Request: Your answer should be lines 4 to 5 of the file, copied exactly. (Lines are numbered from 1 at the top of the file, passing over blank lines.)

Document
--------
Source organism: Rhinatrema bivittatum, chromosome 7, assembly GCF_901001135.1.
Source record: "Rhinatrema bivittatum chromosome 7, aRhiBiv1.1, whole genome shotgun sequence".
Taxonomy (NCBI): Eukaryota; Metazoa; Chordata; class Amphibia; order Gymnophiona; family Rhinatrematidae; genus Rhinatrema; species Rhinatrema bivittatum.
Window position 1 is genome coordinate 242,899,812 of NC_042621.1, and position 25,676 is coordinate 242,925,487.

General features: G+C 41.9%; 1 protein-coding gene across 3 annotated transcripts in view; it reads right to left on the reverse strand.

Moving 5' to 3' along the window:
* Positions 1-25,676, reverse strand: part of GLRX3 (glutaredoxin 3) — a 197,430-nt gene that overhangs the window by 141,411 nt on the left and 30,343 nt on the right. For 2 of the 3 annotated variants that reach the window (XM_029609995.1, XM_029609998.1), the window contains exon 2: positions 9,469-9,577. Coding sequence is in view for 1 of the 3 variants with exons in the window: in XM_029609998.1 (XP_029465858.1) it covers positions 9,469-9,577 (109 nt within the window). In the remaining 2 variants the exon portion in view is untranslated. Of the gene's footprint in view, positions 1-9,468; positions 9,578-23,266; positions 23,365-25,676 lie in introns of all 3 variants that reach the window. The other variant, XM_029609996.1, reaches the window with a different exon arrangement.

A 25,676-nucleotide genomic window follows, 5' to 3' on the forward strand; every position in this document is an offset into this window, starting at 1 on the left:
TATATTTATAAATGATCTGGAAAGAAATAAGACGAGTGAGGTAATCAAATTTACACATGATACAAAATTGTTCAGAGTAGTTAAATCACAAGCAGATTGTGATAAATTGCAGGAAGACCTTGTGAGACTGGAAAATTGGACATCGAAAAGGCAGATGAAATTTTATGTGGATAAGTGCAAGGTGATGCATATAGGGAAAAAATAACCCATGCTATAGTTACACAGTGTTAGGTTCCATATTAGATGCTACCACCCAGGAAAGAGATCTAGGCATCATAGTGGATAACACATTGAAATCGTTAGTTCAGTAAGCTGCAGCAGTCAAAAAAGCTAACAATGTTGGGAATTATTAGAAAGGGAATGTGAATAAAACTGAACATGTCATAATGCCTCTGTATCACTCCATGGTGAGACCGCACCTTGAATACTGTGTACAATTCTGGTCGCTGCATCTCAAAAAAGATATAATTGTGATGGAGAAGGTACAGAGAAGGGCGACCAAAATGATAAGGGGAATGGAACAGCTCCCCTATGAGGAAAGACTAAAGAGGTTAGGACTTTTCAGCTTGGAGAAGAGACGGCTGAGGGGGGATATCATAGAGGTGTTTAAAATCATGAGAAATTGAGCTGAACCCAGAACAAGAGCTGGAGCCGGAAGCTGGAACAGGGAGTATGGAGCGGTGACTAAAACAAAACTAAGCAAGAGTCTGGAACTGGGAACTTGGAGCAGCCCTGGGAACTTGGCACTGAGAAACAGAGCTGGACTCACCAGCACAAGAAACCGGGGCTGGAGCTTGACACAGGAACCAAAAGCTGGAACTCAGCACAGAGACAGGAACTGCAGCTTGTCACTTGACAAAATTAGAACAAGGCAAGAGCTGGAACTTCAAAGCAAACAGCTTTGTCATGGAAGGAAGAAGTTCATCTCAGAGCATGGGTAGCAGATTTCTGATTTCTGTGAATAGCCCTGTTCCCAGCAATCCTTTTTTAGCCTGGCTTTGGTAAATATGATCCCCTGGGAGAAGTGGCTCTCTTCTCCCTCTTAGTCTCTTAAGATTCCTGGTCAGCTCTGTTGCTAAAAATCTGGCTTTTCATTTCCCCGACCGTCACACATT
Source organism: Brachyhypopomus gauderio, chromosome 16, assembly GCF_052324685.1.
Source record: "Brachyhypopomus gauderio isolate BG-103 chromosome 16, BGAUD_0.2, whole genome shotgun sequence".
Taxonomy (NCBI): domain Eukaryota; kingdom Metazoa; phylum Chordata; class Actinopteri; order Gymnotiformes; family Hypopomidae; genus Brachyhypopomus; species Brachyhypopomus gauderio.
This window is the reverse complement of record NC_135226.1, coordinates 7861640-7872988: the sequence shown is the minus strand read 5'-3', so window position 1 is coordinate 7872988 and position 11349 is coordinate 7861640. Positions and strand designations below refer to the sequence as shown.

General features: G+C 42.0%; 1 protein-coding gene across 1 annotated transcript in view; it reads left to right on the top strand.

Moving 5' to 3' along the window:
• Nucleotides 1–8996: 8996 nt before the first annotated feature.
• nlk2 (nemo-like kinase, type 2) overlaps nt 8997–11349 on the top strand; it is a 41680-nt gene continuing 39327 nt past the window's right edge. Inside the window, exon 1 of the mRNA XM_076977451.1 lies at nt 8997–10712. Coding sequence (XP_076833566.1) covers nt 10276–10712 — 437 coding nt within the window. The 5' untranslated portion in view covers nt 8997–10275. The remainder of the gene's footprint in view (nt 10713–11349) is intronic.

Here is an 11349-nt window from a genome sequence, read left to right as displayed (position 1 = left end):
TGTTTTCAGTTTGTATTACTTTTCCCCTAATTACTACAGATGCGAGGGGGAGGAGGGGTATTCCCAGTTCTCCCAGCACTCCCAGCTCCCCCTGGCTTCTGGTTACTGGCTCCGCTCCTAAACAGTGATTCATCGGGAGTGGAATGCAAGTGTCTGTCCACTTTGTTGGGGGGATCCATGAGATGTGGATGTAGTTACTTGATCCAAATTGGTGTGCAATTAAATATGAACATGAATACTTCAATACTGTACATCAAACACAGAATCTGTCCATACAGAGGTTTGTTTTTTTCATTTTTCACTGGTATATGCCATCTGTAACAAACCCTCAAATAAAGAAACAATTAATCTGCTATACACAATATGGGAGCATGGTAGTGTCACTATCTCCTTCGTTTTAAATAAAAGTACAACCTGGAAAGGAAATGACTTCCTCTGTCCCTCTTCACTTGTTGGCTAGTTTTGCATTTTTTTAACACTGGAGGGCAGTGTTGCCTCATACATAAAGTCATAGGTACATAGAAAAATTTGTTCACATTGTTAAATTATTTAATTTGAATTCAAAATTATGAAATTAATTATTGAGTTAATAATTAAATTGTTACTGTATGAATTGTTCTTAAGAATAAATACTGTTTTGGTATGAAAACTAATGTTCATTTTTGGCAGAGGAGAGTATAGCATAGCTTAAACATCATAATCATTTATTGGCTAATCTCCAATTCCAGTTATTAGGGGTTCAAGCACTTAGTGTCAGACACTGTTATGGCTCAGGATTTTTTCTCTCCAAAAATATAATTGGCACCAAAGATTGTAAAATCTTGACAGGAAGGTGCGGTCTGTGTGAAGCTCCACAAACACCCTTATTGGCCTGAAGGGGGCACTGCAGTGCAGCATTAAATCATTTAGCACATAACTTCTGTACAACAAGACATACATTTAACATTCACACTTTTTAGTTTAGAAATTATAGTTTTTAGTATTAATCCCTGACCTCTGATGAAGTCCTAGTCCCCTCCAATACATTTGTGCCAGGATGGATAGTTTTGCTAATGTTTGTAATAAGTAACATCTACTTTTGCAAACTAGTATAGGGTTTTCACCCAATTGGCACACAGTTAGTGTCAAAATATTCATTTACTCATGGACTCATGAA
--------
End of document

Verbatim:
Window position 1 is genome coordinate 242,899,812 of NC_042621.1, and position 25,676 is coordinate 242,925,487.

General features: G+C 41.9%; 1 protein-coding gene across 3 annotated transcripts in view; it reads right to left on the reverse strand.